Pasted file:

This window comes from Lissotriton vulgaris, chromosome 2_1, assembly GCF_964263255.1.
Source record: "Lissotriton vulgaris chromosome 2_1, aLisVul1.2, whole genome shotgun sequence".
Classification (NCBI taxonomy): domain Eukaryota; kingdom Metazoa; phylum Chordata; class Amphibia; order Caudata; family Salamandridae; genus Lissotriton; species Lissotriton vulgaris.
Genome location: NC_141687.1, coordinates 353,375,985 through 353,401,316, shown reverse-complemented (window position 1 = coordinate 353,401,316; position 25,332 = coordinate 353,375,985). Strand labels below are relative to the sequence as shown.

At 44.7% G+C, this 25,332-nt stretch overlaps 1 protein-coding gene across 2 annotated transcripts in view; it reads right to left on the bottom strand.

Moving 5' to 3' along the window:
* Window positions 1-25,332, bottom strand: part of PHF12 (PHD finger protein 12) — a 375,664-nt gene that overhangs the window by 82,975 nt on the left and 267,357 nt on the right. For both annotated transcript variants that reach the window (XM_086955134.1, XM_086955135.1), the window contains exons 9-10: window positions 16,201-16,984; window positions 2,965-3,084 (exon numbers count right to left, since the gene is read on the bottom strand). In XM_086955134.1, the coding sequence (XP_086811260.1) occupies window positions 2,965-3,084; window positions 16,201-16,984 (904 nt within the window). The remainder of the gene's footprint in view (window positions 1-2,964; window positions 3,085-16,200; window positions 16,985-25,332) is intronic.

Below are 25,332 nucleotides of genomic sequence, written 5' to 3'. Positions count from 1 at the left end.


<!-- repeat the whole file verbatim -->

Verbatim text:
This window comes from Lissotriton vulgaris, chromosome 2_1, assembly GCF_964263255.1.
Source record: "Lissotriton vulgaris chromosome 2_1, aLisVul1.2, whole genome shotgun sequence".
Classification (NCBI taxonomy): domain Eukaryota; kingdom Metazoa; phylum Chordata; class Amphibia; order Caudata; family Salamandridae; genus Lissotriton; species Lissotriton vulgaris.
Genome location: NC_141687.1, coordinates 353,375,985 through 353,401,316, shown reverse-complemented (window position 1 = coordinate 353,401,316; position 25,332 = coordinate 353,375,985). Strand labels below are relative to the sequence as shown.

At 44.7% G+C, this 25,332-nt stretch overlaps 1 protein-coding gene across 2 annotated transcripts in view; it reads right to left on the bottom strand.

Moving 5' to 3' along the window:
* Window positions 1-25,332, bottom strand: part of PHF12 (PHD finger protein 12) — a 375,664-nt gene that overhangs the window by 82,975 nt on the left and 267,357 nt on the right. For both annotated transcript variants that reach the window (XM_086955134.1, XM_086955135.1), the window contains exons 9-10: window positions 16,201-16,984; window positions 2,965-3,084 (exon numbers count right to left, since the gene is read on the bottom strand). In XM_086955134.1, the coding sequence (XP_086811260.1) occupies window positions 2,965-3,084; window positions 16,201-16,984 (904 nt within the window). The remainder of the gene's footprint in view (window positions 1-2,964; window positions 3,085-16,200; window positions 16,985-25,332) is intronic.

Below are 25,332 nucleotides of genomic sequence, written 5' to 3'. Positions count from 1 at the left end.